BBC NEWS Americas Africa Europe Middle East South Asia Asia Pacific Arabic Spanish Russian Chinese Welsh

 You are in: Entertainment: Music
Front Page 
UK Politics 
TV and Radio 
New Media 
Talking Point 
In Depth 

Commonwealth Games 2002

BBC Sport

BBC Weather

Friday, 21 September, 2001, 12:47 GMT 13:47 UK
Barbican stands by Stockhausen
Stockhausen's Hamburg concerts were cancelled
German composer Karlheinz Stockhausen's concerts at London's Barbican will go ahead as planned, despite his reportedly controversial comments about the attacks on the US.

Stockhausen, 73, was banned from giving four concerts in Hamburg, Germany after he reportedly described the suicide attacks on New York as "the greatest work of art ever".

But the director of the Barbican, John Tusa, told BBC Radio 4's Today programme it would have been "unconscionable even to consider cancelling" the composer's October concerts in London.

It would have been unconscionable to even consider cancelling concerts that form a major part of the creative dialogue in this country

John Tusa, director of the Barbican

Stockhausen denied that he made the reported comments on Sunday. He claims that they were taken out of context.

Mr Tusa added: "We are concerned with Stockhausen as a major composer of avant-garde of the late 20th Century and 21st Century.

"He is not just a classical composer or someone who influences classical music, he also influences people as diverse as Talvin Singh and Björk.

"It would have been unconscionable to even consider cancelling concerts that form a major part of the creative dialogue in this country."


Stockhausen, one of Germany's best-known post-war composers, reportedly said: "That minds accomplish in one act something that we in music can't dream of, that people rehearse like mad for 10 years - totally fanatically - for a concert and then die - that's the greatest work of art there is in the entire cosmos."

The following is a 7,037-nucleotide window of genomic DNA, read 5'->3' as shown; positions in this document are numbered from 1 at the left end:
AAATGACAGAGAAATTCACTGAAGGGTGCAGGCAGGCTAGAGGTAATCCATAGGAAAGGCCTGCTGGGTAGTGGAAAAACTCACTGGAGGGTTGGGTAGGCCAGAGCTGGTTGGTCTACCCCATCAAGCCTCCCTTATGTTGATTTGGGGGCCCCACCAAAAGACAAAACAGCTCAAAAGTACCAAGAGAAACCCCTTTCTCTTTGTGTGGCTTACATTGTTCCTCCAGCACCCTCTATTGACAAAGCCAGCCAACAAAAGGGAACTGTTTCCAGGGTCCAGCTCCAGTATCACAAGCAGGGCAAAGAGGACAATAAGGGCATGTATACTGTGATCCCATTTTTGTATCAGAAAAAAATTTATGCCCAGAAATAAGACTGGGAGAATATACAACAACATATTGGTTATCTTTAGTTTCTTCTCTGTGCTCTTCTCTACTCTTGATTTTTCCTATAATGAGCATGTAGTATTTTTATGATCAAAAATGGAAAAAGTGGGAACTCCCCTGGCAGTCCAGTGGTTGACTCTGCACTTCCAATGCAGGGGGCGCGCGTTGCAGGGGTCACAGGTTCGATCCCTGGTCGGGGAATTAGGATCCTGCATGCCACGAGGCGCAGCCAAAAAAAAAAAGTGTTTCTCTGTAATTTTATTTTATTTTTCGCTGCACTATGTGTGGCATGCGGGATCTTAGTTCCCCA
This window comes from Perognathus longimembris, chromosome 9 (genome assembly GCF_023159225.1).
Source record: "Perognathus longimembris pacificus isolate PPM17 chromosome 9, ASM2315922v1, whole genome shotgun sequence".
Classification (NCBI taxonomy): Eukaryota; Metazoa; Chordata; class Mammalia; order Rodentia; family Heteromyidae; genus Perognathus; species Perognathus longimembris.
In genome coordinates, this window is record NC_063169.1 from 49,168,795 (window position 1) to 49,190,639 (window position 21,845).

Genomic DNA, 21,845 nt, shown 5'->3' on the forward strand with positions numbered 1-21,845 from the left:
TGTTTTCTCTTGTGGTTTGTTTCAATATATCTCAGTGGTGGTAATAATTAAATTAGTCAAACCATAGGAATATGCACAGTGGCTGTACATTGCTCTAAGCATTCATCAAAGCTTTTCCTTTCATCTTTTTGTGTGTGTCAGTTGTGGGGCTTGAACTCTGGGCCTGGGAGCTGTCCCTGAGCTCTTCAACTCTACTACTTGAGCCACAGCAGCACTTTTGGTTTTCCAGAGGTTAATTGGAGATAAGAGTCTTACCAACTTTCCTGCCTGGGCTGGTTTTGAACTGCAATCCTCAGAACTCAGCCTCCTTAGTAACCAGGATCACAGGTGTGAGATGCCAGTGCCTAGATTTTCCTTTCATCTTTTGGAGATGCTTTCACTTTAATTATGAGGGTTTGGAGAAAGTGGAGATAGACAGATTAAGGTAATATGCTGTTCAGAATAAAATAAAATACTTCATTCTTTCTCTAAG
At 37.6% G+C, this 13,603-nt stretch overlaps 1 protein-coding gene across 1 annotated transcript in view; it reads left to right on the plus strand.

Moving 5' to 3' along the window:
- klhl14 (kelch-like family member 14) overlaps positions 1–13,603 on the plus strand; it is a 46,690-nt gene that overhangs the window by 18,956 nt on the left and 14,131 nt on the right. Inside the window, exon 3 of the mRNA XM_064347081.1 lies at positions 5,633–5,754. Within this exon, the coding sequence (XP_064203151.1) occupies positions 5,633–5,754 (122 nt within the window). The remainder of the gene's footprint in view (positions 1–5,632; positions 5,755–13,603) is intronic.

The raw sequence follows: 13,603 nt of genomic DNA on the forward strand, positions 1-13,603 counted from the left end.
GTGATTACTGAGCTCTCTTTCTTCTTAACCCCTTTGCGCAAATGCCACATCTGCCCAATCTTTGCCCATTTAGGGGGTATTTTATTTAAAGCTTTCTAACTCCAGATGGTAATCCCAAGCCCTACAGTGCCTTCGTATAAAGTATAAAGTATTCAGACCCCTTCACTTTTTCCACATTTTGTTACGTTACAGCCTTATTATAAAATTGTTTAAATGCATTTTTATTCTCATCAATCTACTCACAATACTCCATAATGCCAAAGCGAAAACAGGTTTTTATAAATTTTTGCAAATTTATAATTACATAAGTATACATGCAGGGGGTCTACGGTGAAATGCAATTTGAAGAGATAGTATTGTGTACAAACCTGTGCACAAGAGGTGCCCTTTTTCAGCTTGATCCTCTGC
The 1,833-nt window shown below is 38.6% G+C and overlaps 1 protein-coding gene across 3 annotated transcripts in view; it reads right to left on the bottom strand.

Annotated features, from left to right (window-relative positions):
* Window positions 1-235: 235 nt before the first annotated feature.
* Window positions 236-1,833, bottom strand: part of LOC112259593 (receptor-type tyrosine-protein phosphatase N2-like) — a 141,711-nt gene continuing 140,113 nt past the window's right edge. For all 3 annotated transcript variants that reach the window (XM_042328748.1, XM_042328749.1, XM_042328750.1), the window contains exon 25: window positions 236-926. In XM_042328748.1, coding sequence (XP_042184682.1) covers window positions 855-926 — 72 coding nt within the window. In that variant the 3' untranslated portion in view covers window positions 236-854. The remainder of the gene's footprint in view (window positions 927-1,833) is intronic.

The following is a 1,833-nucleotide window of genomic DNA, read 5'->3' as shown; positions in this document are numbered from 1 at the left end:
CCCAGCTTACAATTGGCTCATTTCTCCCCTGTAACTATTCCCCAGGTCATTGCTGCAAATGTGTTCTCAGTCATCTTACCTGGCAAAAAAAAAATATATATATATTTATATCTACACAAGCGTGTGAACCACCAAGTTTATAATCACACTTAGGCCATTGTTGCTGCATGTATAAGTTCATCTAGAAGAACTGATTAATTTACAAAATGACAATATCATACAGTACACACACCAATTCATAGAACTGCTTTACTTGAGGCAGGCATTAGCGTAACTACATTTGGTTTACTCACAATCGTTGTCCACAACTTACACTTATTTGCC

Organisers of a music festival in Hamburg cancelled Stockhausen's appearances on the request of the local cultural authorities and festival sponsors.

Karlheinz Stockhausen and King Carl XVI Gustaf
Stockhausen was a winner of the Polar Prize for Music

The composer issued a statement on Monday saying that he was sorry for the upset caused but that he had been misquoted.

Stockhausen said he had been asked whether characters in his work, such as Lucifer, were historical. He said his reply was: "They are always contemporary, for example Lucifer in New York.

"I recalled the destruction of art. Any other words outside of this context have no relation to what I meant," Stockhausen insisted.

Hamburg's culture minister Christina Weiss said of the decision to cancel the concerts: "In the present situation we had no alternative, we had to cancel the concerts. It was too shocking and frightening."


Mr Tusa refused to offer a firm opinion on the decision taken by the Hamburg authorities. But he suggested that the move could have been politically driven.

But, Mr Tusa highlighted Stockhausen's past "humanitarian" actions and concluded that he was confident that audiences at the Barbican concerts would have a worthwhile experience.

"If anyone believes this is such an outrage that they merge Stockhausen the composer with Stockhausen the individual, no doubt they won't come," said Mr Tusa.

"They also realise that he has a considerable record of humanitarian action, and a distinguished wartime record.

"When you take the man as a whole, I think the audiences will come down entirely in favour of Stockhausen."

See also:

06 Sep 01 | Arts
Barbican to get listed status
16 Oct 00 | Entertainment
Barbican gets £6m makeover
Internet links:

The BBC is not responsible for the content of external internet sites

Links to more Music stories are at the foot of the page.

E-mail this story to a friend

Links to more Music stories